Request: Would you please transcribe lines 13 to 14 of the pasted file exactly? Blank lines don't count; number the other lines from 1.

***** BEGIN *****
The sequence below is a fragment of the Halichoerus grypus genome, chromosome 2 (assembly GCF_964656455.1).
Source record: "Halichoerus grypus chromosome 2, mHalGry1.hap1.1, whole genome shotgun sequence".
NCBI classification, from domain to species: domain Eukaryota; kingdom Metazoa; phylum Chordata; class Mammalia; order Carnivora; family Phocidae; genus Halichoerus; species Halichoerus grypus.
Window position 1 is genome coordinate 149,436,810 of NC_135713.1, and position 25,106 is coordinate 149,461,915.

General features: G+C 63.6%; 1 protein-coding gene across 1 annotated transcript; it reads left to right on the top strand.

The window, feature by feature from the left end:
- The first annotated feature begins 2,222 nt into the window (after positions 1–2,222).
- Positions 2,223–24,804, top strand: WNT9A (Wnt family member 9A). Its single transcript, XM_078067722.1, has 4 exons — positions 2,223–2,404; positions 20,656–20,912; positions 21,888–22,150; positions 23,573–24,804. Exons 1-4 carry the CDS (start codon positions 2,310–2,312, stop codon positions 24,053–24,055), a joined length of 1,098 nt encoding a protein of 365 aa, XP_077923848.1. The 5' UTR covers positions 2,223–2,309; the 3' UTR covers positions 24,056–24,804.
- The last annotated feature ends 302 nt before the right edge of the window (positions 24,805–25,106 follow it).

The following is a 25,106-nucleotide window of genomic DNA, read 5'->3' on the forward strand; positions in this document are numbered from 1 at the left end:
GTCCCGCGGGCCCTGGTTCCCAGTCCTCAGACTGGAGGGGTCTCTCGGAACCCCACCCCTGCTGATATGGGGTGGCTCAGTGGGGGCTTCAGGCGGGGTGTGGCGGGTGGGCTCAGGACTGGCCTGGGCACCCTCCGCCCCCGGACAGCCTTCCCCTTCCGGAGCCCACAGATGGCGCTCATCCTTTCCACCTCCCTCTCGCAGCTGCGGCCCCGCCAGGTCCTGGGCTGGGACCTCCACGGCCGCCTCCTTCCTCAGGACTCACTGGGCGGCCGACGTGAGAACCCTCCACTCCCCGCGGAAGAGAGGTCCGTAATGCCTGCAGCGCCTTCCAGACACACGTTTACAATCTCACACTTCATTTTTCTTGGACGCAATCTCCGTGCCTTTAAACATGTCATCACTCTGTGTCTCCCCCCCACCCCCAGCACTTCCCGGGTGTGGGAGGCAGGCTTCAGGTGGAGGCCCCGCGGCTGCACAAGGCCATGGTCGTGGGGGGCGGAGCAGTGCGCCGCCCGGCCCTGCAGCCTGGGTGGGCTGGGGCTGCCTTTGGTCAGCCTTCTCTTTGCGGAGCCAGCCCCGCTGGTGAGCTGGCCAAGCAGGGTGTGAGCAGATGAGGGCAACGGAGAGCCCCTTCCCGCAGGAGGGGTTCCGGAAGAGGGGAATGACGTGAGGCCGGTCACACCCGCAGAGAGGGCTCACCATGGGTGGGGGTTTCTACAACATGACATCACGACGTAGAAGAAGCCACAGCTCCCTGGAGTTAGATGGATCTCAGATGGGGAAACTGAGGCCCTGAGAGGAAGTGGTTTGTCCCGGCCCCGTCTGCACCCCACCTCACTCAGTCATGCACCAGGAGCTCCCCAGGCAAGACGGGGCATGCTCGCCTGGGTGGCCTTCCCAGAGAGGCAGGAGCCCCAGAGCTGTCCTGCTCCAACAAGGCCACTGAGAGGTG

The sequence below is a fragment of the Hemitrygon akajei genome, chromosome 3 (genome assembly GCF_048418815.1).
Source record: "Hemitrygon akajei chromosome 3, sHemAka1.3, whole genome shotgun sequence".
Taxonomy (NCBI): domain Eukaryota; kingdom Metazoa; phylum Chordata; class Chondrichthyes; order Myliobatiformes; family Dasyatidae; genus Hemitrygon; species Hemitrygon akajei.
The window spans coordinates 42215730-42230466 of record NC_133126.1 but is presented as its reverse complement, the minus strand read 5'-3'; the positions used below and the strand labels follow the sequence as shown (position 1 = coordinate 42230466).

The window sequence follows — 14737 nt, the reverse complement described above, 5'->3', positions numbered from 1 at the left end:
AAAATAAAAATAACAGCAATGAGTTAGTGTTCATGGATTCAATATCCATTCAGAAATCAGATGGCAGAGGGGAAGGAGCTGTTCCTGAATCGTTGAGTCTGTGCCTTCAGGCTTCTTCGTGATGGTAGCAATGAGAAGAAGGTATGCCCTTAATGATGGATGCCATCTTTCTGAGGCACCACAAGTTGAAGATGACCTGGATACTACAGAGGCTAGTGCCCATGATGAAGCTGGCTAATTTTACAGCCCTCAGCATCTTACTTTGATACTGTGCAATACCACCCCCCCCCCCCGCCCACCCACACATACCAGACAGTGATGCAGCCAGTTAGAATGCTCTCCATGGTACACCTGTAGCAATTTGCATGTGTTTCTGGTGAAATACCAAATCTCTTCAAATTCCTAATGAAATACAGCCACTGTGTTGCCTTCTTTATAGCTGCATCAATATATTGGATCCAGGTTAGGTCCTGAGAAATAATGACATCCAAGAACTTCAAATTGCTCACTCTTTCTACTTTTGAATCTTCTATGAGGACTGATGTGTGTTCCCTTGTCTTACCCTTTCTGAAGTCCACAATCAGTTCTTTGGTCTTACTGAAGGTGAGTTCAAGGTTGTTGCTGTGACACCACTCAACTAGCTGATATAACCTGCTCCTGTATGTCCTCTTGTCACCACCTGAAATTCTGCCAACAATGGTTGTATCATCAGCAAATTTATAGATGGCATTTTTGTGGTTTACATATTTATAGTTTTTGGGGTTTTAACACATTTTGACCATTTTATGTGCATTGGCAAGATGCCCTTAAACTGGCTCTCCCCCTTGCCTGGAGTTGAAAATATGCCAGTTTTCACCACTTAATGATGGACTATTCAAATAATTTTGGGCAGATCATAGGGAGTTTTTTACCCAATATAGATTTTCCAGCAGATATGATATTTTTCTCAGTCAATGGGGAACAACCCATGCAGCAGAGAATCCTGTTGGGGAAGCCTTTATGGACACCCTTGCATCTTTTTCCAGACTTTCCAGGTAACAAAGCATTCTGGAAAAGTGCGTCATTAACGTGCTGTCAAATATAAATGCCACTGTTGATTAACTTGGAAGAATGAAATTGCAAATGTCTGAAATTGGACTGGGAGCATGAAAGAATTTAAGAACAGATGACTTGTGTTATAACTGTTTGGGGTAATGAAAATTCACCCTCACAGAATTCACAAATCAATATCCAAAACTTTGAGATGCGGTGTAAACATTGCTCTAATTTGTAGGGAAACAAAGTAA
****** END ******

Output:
Source record: "Hemitrygon akajei chromosome 3, sHemAka1.3, whole genome shotgun sequence".
Taxonomy (NCBI): domain Eukaryota; kingdom Metazoa; phylum Chordata; class Chondrichthyes; order Myliobatiformes; family Dasyatidae; genus Hemitrygon; species Hemitrygon akajei.